Wendy Rosen’s book, The Hidden Link Between Vision and Learning, is more than a book. It’s part of a relentless quest to educate and ultimately open eyes to an issue with far-reaching societal implications.
Wendy Rosen has the fire. We’ve seen it before; the fire that catches when a person realizes how much vision and learning are linked.
The fire reflects a feeling that something is not right in this world. Children (and adults) are suffering needlessly because parents, educators and medical practitioners are either unaware of the impact a person’s functional vision has on learning, or unwilling to accept the reality.
“We’re not vision literate,” Wendy said. “Few people are aware that this category of learning disabilities even exists.”
Sara’s Story: Opening a Teacher’s Eyes to Functional Vision Problems
Unless you’re a developmental optometrist or vision therapist, the fire typically catches when someone you love suffers from a functional vision problem. For Wendy, it was her daughter Sara.
The story is very similar to others we’ve documented on our blog. Sara was starting to struggle in school as a second grader. Wendy noticed that her daughter wasn’t able to finish her schoolwork, and that her handwriting was regressing.
“Her handwriting was better in kindergarten than in second grade,” Wendy said.
When Sara entered the third grade, things went downhill. Her symptoms worsened, and she became more stressed out about school. Although she had been teaching elementary school for many years, Wendy knew that the family needed an impartial evaluation to find out what was wrong with Sara.
No One Knew Why She was Struggling in School
Sara underwent an evaluation at her school, but all of her scores were in the average to high range -- except for one score, which was disproportionately lower. Her handwriting and written expression were two grade levels lower.
Despite the high marks elsewhere, the low score prompted the school to classify her as “special ed,” much to Wendy’s bewilderment. She became frustrated because the school seemed just as confused and unclear about the root cause of the problem as she was.
“When we asked why Sara was two grade levels below, they couldn’t offer an explanation,” she said.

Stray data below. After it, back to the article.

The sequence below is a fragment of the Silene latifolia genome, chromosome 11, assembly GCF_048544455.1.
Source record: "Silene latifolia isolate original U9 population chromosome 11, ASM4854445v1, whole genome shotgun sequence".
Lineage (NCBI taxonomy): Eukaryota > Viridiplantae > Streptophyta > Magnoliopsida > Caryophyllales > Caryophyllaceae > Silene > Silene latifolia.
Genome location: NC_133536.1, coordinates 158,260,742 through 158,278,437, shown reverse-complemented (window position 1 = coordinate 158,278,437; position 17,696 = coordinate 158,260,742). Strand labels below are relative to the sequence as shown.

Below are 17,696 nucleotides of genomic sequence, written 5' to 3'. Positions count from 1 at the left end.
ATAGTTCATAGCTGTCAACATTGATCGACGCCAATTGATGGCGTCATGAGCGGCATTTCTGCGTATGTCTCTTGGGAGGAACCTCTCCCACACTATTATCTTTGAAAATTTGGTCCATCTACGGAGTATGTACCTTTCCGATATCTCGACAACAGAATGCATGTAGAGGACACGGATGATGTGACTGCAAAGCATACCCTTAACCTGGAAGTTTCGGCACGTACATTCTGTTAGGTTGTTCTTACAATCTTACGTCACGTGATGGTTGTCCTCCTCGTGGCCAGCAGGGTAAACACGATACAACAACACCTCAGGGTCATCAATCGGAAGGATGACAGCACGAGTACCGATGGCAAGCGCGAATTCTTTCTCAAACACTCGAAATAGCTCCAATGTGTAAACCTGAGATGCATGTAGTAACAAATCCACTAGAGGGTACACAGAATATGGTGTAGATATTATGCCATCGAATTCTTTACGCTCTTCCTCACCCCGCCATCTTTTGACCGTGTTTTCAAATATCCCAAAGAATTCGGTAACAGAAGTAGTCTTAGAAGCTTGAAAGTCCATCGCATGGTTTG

Fortunately, someone else could.
Finding the Answer, But Unearthing More Questions
The family consulted privately with another psychologist outside of the school. When the doctor saw the low test score, she told Wendy that her daughter might be suffering from a vision-related learning problem.
The Rosens were referred to a behavioral optometrist, and Sara was diagnosed with convergence insufficiency. “She was seeing double, and no one knew,” Wendy said.
More testing indicated there were other deficits in her functional vision, which explained the writing deficiencies. Wendy and the family had their answer, but they also had many more questions, primarily: How did no one know about this issue?
“As a teacher, I was astonished I had never heard of it,” Wendy said.
From Struggling in Second Grade to Graduating With Honors
The end of their search for answers was just the beginning in many ways for the Rosens.
For Sara, she underwent vision therapy to help her overcome her functional vision problems. Vision therapy includes a series of activities and exercises designed to improve visual skills. It trains the entire visual system - the brain, the eyes, the visual pathways - to work effectively.
Vision therapy changed her life. The child who had struggled in second grade went on to become a National Honor Society member and graduate from high school with high honors. She is now a senior in college. “I can’t imagine her life had we not discovered this,” Wendy said.
Sara’s life was not the only one changed by vision therapy. The experience had unveiled a health and educational issue that was much bigger than one family. And it launched a new chapter in Wendy Rosen’s life.
No Mechanism to Handle the Problem
Wendy started to do a lot of research. She learned that functional vision problems, like convergence insufficiency, are not detected by typical vision screenings, and that most teachers like herself are unaware the issue even exists.
She discovered that these problems are widespread. Vision problems affect learning in 1 in 4 children -- in convergence insufficiency, they are estimated to affect 5-8% of the population.